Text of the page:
This program is available to all non-engineering science majors at Simon Fraser University who have high academic standing. This program does not lead to an accredited engineering degree.

Admission

Students who wish to study engineering science must be eligible for admission to the University and must submit applications as described in the Admission and Readmission section. Concurrent to the SFU admission application, students must also submit a separate application to the admissions committee, School of Engineering Science, which includes an `open' application letter explaining the applicant's interest in engineering, a resume, a copy of the most recent report card and a reference letter from a math/physics teacher.

Admission is limited to 80 students. An `A' standing in mathematics 12, physics 12, chemistry 12 and at least a `B' standing in English 12 is expected. The School of Engineering Science makes the final decision on all applications.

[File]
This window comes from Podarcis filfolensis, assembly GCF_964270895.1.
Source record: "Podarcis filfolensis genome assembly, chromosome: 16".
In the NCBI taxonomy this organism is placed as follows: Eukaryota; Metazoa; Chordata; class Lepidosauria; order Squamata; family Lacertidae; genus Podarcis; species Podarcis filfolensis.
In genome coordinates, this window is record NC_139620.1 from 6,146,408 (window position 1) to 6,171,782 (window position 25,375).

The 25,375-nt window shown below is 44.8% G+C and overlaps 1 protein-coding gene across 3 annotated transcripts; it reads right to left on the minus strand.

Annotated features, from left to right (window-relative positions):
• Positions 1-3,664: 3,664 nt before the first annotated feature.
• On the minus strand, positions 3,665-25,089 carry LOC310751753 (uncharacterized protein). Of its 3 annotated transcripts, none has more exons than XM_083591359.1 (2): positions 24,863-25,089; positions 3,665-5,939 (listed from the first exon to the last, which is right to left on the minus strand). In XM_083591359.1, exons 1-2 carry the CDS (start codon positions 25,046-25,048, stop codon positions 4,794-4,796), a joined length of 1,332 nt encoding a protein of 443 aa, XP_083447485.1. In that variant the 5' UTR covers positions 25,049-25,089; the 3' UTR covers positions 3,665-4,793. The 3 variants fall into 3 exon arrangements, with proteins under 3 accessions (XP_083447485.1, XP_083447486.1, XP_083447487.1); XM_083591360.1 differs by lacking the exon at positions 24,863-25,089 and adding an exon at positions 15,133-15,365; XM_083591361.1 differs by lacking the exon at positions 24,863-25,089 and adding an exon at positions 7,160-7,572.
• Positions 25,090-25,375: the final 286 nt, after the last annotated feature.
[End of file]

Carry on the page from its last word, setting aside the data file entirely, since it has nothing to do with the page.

Engineering admission inquiries may be sent by email to ensc-adm@sfu.ca More detailed admission information is on the World Wide Web at www.ensc.sfu.ca

Interested students should apply as early as possible since the program usually fills early. In special circumstances, students may enter in spring or summer semesters.

Transfer Credit and Residency Requirements

Transfer students are advised that residency requirements apply to all programs offered by the School of Engineering Science. See "Residency Requirements"..

BASc Program